Thursday, February 23, 2017

Limitation of Relief clause can’t be invoked to deny tax exemption to Singaporean Shipping Company

Facts:

a) Singapore based company was engaged in the business of operation of ships in international waters. It had a shipping agent in India in the form of a wholly owned subsidiary ‘ALP India Pvt. Ltd.’

b) In return of income, assessee sought to claim benefit of article 8 of India-Singapore DTAA for its gross freight earnings collected from India.

c) Assessing Officer (AO) noted that the assessee could not produce ship registration certificates and copies of charter party agreements of few ships so he denied benefit of article 8 of DTAA in respect of such operating ships.

d) Further, CIT (Appeals) denied entire benefit by invoking the limitation clause of article24 of India-Singapore DTAA. Aggrieved-assessee filed the instant appeal before the Tribunal.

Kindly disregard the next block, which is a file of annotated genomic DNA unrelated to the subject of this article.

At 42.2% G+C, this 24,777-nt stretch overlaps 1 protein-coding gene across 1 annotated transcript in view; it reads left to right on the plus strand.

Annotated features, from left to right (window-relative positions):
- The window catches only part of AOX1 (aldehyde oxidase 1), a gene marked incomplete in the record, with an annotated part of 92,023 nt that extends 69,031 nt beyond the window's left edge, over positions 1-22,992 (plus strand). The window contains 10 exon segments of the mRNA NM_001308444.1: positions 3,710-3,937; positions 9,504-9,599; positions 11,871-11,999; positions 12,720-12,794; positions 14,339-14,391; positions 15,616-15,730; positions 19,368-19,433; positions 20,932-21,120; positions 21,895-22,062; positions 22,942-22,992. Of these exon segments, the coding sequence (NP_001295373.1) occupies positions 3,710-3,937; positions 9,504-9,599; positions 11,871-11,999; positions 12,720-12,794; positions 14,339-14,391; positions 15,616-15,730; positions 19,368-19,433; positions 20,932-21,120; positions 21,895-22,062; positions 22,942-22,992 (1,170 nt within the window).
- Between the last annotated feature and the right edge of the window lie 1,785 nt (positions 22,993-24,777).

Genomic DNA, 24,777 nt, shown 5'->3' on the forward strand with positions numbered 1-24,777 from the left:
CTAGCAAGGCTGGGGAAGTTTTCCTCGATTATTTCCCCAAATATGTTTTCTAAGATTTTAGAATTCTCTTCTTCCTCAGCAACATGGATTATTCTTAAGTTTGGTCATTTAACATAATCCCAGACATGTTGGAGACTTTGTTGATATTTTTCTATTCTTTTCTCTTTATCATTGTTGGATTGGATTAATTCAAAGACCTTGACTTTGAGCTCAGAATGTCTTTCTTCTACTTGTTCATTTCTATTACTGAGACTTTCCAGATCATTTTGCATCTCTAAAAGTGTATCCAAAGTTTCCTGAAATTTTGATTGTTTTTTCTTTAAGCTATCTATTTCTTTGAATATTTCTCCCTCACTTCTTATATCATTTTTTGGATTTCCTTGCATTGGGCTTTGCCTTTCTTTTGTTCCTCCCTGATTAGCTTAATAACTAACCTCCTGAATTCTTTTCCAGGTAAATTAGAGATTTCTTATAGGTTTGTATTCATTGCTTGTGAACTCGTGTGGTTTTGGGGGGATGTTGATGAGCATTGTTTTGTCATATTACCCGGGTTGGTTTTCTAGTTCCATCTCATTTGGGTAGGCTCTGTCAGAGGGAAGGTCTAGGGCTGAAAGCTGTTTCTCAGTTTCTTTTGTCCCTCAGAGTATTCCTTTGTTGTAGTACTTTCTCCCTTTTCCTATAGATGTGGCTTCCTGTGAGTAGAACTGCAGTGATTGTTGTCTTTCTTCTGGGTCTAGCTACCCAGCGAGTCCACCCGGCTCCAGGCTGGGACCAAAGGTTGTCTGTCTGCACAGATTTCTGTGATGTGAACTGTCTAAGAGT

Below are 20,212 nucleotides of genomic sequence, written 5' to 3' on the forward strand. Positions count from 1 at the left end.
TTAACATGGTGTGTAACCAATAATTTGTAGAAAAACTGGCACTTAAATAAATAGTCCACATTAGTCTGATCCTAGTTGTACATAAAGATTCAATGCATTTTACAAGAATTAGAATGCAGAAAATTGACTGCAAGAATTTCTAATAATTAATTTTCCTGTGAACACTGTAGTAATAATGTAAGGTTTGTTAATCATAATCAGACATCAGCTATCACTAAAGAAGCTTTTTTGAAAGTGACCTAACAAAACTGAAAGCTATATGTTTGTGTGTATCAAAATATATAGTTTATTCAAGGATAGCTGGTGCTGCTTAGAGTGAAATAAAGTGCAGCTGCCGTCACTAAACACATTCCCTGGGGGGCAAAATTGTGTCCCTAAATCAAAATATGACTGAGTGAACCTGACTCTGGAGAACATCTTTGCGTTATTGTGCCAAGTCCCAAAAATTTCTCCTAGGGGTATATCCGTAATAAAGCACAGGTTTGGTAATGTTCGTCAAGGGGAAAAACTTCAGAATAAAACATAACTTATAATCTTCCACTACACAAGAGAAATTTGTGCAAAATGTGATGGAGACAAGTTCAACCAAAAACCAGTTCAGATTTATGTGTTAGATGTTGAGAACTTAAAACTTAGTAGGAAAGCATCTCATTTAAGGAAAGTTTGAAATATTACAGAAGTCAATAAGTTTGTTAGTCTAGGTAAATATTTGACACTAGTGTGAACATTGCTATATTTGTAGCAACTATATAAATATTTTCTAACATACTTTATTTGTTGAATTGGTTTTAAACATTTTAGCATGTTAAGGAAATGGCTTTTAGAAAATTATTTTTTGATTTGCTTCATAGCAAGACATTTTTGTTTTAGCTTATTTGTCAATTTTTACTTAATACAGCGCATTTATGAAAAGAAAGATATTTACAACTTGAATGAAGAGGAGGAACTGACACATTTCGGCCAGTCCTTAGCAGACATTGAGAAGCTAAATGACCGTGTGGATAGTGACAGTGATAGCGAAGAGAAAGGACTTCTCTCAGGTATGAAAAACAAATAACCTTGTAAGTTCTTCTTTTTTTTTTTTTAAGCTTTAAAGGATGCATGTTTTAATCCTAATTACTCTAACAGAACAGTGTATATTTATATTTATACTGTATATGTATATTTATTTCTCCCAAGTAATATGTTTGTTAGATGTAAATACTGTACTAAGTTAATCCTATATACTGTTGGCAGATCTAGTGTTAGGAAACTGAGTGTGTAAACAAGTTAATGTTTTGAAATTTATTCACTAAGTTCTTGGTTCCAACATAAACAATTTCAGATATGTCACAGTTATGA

Tribunal held in favour of assessee as under:

1) As per the remittance basis of taxation under Singapore law, income arising outside the country is taxable only when that income is remitted to and received in the Singapore. However, any income accruing in or derived from Singapore is taxable on accrual basis under Singapore law.

2) For applicability of limitation of benefit clause, two conditions needs to be satisfy, firstly, income earned from the source state (here in this case, India) is exempt from tax or is taxed at a reduced rate; and secondly, under the laws in force of the resident State (Singapore), such income is subject to tax by reference to the amount thereof which is remitted to or received in the resident State and not by reference to the full amount  thereof. If both the conditions are satisfied, then only the exemption is allowed or the reduced rate of tax is levied on the amount so remitted.

3) In the instant case, the income of assessee-company from shipping operations was not taxable on remittance basis under the laws of Singapore, albeit it was liable to be taxed in-principle on accrual basis by virtue of the fact that this income under the income tax laws of Singapore is regarded as 'accruing in or derived from Singapore'.

4) Thus, the condition of article 24 couldn’t be satisfied in the present case. Therefore, CIT (Appeals) was not justified in denying the benefit of article 8 by invoking the limitation of benefit clause. - [2017] 78 taxmann.com 240 (Mumbai - Trib.)
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